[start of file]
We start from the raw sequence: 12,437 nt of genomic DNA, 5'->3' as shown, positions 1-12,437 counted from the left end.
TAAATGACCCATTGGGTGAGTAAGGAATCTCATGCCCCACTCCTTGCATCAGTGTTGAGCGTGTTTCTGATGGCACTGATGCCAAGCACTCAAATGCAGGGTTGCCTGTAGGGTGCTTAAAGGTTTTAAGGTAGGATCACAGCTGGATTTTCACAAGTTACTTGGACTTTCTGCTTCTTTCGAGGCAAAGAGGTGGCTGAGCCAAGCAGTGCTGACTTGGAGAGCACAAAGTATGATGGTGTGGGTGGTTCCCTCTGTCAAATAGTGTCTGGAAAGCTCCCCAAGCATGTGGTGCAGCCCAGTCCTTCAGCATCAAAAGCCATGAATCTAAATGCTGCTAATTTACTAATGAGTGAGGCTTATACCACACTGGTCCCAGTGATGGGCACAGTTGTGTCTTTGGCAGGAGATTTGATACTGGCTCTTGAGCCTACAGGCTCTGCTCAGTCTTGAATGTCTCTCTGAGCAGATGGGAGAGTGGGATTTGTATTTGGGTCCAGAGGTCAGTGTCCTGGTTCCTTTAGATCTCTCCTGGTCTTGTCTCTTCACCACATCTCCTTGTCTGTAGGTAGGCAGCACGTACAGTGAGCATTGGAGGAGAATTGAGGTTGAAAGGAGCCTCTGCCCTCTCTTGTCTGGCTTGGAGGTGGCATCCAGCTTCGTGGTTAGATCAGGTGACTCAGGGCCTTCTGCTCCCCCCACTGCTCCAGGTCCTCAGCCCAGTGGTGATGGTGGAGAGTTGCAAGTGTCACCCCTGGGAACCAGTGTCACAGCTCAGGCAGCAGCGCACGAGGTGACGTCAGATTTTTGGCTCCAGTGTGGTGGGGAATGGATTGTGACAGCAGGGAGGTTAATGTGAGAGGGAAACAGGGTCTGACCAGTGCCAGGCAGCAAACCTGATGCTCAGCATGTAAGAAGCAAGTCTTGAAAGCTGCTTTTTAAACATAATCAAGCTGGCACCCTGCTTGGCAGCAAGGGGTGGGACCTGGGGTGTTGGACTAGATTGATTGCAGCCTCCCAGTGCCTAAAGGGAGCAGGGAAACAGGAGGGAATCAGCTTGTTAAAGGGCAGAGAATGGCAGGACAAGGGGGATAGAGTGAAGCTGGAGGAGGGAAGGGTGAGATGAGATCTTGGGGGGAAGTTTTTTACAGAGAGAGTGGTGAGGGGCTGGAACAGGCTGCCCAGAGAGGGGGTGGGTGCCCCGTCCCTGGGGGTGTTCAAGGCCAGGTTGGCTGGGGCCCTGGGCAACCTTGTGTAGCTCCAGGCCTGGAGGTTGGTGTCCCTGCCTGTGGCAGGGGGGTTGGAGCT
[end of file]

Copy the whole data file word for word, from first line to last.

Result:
We start from the raw sequence: 12,437 nt of genomic DNA, 5'->3' as shown, positions 1-12,437 counted from the left end.
TAAATGACCCATTGGGTGAGTAAGGAATCTCATGCCCCACTCCTTGCATCAGTGTTGAGCGTGTTTCTGATGGCACTGATGCCAAGCACTCAAATGCAGGGTTGCCTGTAGGGTGCTTAAAGGTTTTAAGGTAGGATCACAGCTGGATTTTCACAAGTTACTTGGACTTTCTGCTTCTTTCGAGGCAAAGAGGTGGCTGAGCCAAGCAGTGCTGACTTGGAGAGCACAAAGTATGATGGTGTGGGTGGTTCCCTCTGTCAAATAGTGTCTGGAAAGCTCCCCAAGCATGTGGTGCAGCCCAGTCCTTCAGCATCAAAAGCCATGAATCTAAATGCTGCTAATTTACTAATGAGTGAGGCTTATACCACACTGGTCCCAGTGATGGGCACAGTTGTGTCTTTGGCAGGAGATTTGATACTGGCTCTTGAGCCTACAGGCTCTGCTCAGTCTTGAATGTCTCTCTGAGCAGATGGGAGAGTGGGATTTGTATTTGGGTCCAGAGGTCAGTGTCCTGGTTCCTTTAGATCTCTCCTGGTCTTGTCTCTTCACCACATCTCCTTGTCTGTAGGTAGGCAGCACGTACAGTGAGCATTGGAGGAGAATTGAGGTTGAAAGGAGCCTCTGCCCTCTCTTGTCTGGCTTGGAGGTGGCATCCAGCTTCGTGGTTAGATCAGGTGACTCAGGGCCTTCTGCTCCCCCCACTGCTCCAGGTCCTCAGCCCAGTGGTGATGGTGGAGAGTTGCAAGTGTCACCCCTGGGAACCAGTGTCACAGCTCAGGCAGCAGCGCACGAGGTGACGTCAGATTTTTGGCTCCAGTGTGGTGGGGAATGGATTGTGACAGCAGGGAGGTTAATGTGAGAGGGAAACAGGGTCTGACCAGTGCCAGGCAGCAAACCTGATGCTCAGCATGTAAGAAGCAAGTCTTGAAAGCTGCTTTTTAAACATAATCAAGCTGGCACCCTGCTTGGCAGCAAGGGGTGGGACCTGGGGTGTTGGACTAGATTGATTGCAGCCTCCCAGTGCCTAAAGGGAGCAGGGAAACAGGAGGGAATCAGCTTGTTAAAGGGCAGAGAATGGCAGGACAAGGGGGATAGAGTGAAGCTGGAGGAGGGAAGGGTGAGATGAGATCTTGGGGGGAAGTTTTTTACAGAGAGAGTGGTGAGGGGCTGGAACAGGCTGCCCAGAGAGGGGGTGGGTGCCCCGTCCCTGGGGGTGTTCAAGGCCAGGTTGGCTGGGGCCCTGGGCAACCTTGTGTAGCTCCAGGCCTGGAGGTTGGTGTCCCTGCCTGTGGCAGGGGGGTTGGAGCT